http://i.imgur.com/873Eigu.jpg

 

You can see the 'Attributes' tab is red, indicating problems (!!) I've shown the 'tooltip' for 'Offline Sector Uncorrectable'; the drive is less than 4 months old, and the Dell doesn't get a lot of use.....but according to this, it's in imminent danger of failing! It showed the same thing two days after installation, too.

 

This replaced a 32 GB version of the same type of KingSpec SSD. That is now sitting in a home-made caddy on the floor of my 'big' Compaq desktop PC. The Compaq originally had a PATA/IDE WD 160 GB Caviar 'Black' HDD, but it was one of the very first to include SATA 1 ports as well, being manufactured at the time when SATA was just coming onto the market. The 'Black' has since been replaced with a 500 GB SATA 'Blue', since the GSmartcontrol test was looking very dodgy (it was over 10 yrs old), but I didn't see any need to waste the smaller SSD.....so I hooked it up to the IDE port via an adapter, and just added a few more Pups to my collection!

 

If I run GSmartcontrol on this one, not only does the 'Offline Sector Uncorrectable' show as a fail, but the 'Re-allocated Sector Count' is off the scale! KingSpec's own SSD health analysis tool, however, shows everything as being serene...

 

Just goes to show that you can't always go by what the 'industry standard' tools say..! BTW, interestingly, it appears that Intel SSDs will give proper readings with GSmartcontrol; it seems that as of the present time, they're the only ones that will. Odd.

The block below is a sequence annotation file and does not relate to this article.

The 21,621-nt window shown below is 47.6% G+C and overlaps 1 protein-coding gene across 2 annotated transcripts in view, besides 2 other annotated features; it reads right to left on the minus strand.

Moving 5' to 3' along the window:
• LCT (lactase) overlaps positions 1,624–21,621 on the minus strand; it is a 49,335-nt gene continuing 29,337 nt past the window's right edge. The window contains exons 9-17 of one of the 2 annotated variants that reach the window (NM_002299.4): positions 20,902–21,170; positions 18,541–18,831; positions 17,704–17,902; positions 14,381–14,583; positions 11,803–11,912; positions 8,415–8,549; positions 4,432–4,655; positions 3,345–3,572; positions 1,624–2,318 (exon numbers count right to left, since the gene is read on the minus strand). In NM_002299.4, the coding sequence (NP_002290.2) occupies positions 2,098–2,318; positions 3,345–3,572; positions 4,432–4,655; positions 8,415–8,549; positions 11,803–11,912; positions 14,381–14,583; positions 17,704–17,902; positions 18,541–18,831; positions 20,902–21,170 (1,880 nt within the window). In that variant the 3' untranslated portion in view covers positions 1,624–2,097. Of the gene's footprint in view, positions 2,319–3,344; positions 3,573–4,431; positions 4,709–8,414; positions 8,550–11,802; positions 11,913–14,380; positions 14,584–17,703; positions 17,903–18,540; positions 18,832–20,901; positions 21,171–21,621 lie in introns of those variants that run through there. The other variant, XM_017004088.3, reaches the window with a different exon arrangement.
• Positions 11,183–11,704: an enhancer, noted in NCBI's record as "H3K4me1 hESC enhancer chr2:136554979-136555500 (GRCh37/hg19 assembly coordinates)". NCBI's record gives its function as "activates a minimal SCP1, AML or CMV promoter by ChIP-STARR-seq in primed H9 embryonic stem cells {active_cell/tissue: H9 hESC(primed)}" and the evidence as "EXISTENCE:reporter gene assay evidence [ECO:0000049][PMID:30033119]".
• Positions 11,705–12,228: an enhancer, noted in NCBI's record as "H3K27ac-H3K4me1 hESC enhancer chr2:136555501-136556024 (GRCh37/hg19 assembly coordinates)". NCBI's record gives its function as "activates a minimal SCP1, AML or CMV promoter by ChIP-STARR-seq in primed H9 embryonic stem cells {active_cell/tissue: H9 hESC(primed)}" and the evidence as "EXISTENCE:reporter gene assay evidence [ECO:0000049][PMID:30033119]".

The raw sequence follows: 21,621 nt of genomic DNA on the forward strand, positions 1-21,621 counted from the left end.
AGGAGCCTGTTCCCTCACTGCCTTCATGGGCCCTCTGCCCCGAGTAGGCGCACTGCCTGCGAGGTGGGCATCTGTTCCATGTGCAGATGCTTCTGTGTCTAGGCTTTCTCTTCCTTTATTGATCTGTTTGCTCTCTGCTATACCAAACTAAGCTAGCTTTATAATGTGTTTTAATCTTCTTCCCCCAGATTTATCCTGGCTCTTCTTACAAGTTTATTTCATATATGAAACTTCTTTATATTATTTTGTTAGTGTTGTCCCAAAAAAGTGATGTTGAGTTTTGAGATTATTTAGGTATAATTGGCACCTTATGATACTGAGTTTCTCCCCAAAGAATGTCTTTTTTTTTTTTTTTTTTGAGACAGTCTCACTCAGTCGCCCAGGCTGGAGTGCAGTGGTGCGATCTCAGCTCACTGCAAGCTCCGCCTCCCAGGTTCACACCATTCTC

Mike.  :wink:


Edited by Mike_Walsh, 14 September 2016 - 11:56 AM.

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#8 pcpunk

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Posted 14 September 2016 - 02:28 PM

Good stuff guys!  

 

 

 interestingly, it appears that Intel SSDs will give proper readings with GSmartcontrol; it seems that as of the present time, they're the only ones that will. Odd.

 Was wondering about these SSD's, this might be a good sign.  The fact that they are compatible seems to be a bonus don't you guys think, they sure are costly?

 

Now I need to go and try them out.  I have one failing drive to do so, if there is any interest of specific tests from anyone just tell me.  Although, I'll need to remove the drive from the little Toshiba Specific housing, and then back in, wish I could afford to get another one.  Then create a Disk if available for GSmartcontrol, I forget.  The linux install on that drive is not really functional, it is in a bad sector.

 

Isn't "smartmontools" the same as GSmartcontrol?  If so I can create a Disk.

 

I would like to try the "Gnome Disk" on that one also, and compare it to "Crystal Disk" that I ran a while back.


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#9 Mike_Walsh